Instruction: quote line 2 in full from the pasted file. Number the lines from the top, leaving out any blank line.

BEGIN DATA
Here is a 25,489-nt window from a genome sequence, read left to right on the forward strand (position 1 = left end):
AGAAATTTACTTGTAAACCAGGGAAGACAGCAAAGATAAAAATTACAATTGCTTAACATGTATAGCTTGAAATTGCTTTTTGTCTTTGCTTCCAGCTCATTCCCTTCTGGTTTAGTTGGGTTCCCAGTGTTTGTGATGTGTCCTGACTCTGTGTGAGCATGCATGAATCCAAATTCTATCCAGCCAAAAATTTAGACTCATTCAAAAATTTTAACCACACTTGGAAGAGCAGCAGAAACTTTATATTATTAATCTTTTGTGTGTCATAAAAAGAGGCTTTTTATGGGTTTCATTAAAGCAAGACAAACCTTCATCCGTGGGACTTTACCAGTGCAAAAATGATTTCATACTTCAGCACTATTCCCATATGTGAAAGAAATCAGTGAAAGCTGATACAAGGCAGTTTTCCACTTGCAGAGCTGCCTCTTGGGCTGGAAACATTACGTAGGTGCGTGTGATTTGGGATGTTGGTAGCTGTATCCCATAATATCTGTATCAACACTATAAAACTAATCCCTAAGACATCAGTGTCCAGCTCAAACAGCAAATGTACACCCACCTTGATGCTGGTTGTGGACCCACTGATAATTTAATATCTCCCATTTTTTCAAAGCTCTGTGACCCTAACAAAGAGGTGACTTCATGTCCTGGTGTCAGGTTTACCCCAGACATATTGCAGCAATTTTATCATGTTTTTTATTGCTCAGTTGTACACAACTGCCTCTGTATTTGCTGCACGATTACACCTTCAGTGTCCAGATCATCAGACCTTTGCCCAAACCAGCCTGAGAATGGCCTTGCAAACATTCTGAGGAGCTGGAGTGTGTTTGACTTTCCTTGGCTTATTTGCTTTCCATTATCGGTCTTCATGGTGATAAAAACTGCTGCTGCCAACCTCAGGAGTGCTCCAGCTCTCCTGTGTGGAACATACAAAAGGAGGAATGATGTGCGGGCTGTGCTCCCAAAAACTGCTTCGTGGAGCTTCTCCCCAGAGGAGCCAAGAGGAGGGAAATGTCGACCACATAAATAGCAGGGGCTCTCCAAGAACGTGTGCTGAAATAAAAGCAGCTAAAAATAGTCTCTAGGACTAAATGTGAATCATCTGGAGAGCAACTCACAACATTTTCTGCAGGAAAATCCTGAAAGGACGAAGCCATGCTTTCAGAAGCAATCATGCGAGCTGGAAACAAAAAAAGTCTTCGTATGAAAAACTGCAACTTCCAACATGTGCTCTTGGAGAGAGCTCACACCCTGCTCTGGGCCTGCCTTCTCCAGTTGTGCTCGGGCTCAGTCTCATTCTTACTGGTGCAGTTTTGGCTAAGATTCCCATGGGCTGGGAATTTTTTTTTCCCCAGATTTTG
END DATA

AGAAATTTACTTGTAAACCAGGGAAGACAGCAAAGATAAAAATTACAATTGCTTAACATGTATAGCTTGAAATTGCTTTTTGTCTTTGCTTCCAGCTCATTCCCTTCTGGTTTAGTTGGGTTCCCAGTGTTTGTGATGTGTCCTGACTCTGTGTGAGCATGCATGAATCCAAATTCTATCCAGCCAAAAATTTAGACTCATTCAAAAATTTTAACCACACTTGGAAGAGCAGCAGAAACTTTATATTATTAATCTTTTGTGTGTCATAAAAAGAGGCTTTTTATGGGTTTCATTAAAGCAAGACAAACCTTCATCCGTGGGACTTTACCAGTGCAAAAATGATTTCATACTTCAGCACTATTCCCATATGTGAAAGAAATCAGTGAAAGCTGATACAAGGCAGTTTTCCACTTGCAGAGCTGCCTCTTGGGCTGGAAACATTACGTAGGTGCGTGTGATTTGGGATGTTGGTAGCTGTATCCCATAATATCTGTATCAACACTATAAAACTAATCCCTAAGACATCAGTGTCCAGCTCAAACAGCAAATGTACACCCACCTTGATGCTGGTTGTGGACCCACTGATAATTTAATATCTCCCATTTTTTCAAAGCTCTGTGACCCTAACAAAGAGGTGACTTCATGTCCTGGTGTCAGGTTTACCCCAGACATATTGCAGCAATTTTATCATGTTTTTTATTGCTCAGTTGTACACAACTGCCTCTGTATTTGCTGCACGATTACACCTTCAGTGTCCAGATCATCAGACCTTTGCCCAAACCAGCCTGAGAATGGCCTTGCAAACATTCTGAGGAGCTGGAGTGTGTTTGACTTTCCTTGGCTTATTTGCTTTCCATTATCGGTCTTCATGGTGATAAAAACTGCTGCTGCCAACCTCAGGAGTGCTCCAGCTCTCCTGTGTGGAACATACAAAAGGAGGAATGATGTGCGGGCTGTGCTCCCAAAAACTGCTTCGTGGAGCTTCTCCCCAGAGGAGCCAAGAGGAGGGAAATGTCGACCACATAAATAGCAGGGGCTCTCCAAGAACGTGTGCTGAAATAAAAGCAGCTAAAAATAGTCTCTAGGACTAAATGTGAATCATCTGGAGAGCAACTCACAACATTTTCTGCAGGAAAATCCTGAAAGGACGAAGCCATGCTTTCAGAAGCAATCATGCGAGCTGGAAACAAAAAAAGTCTTCGTATGAAAAACTGCAACTTCCAACATGTGCTCTTGGAGAGAGCTCACACCCTGCTCTGGGCCTGCCTTCTCCAGTTGTGCTCGGGCTCAGTCTCATTCTTACTGGTGCAGTTTTGGCTAAGATTCCCATGGGCTGGGAATTTTTTTTTCCCCAGATTTTG